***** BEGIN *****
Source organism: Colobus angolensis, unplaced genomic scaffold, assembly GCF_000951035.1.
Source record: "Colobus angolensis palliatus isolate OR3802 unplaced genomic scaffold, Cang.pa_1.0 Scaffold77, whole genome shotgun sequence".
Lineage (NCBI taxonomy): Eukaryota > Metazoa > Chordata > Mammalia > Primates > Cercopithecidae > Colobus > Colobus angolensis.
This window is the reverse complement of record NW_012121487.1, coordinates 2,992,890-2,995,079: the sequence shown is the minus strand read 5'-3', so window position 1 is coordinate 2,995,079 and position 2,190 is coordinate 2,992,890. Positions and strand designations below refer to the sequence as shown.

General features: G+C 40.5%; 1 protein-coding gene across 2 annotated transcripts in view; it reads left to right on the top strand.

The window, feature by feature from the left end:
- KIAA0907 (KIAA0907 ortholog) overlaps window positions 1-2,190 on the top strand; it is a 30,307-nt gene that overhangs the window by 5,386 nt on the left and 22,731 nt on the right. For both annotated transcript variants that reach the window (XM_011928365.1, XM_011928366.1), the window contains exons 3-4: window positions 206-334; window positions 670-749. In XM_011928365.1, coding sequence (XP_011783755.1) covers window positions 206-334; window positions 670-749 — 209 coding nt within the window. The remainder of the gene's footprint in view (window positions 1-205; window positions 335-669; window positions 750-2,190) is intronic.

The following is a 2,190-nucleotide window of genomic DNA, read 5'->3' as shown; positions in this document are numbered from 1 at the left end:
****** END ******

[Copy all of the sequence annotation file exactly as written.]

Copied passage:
Source organism: Colobus angolensis, unplaced genomic scaffold, assembly GCF_000951035.1.
Source record: "Colobus angolensis palliatus isolate OR3802 unplaced genomic scaffold, Cang.pa_1.0 Scaffold77, whole genome shotgun sequence".
Lineage (NCBI taxonomy): Eukaryota > Metazoa > Chordata > Mammalia > Primates > Cercopithecidae > Colobus > Colobus angolensis.
This window is the reverse complement of record NW_012121487.1, coordinates 2,992,890-2,995,079: the sequence shown is the minus strand read 5'-3', so window position 1 is coordinate 2,995,079 and position 2,190 is coordinate 2,992,890. Positions and strand designations below refer to the sequence as shown.

General features: G+C 40.5%; 1 protein-coding gene across 2 annotated transcripts in view; it reads left to right on the top strand.

The window, feature by feature from the left end:
- KIAA0907 (KIAA0907 ortholog) overlaps window positions 1-2,190 on the top strand; it is a 30,307-nt gene that overhangs the window by 5,386 nt on the left and 22,731 nt on the right. For both annotated transcript variants that reach the window (XM_011928365.1, XM_011928366.1), the window contains exons 3-4: window positions 206-334; window positions 670-749. In XM_011928365.1, coding sequence (XP_011783755.1) covers window positions 206-334; window positions 670-749 — 209 coding nt within the window. The remainder of the gene's footprint in view (window positions 1-205; window positions 335-669; window positions 750-2,190) is intronic.

The following is a 2,190-nucleotide window of genomic DNA, read 5'->3' as shown; positions in this document are numbered from 1 at the left end: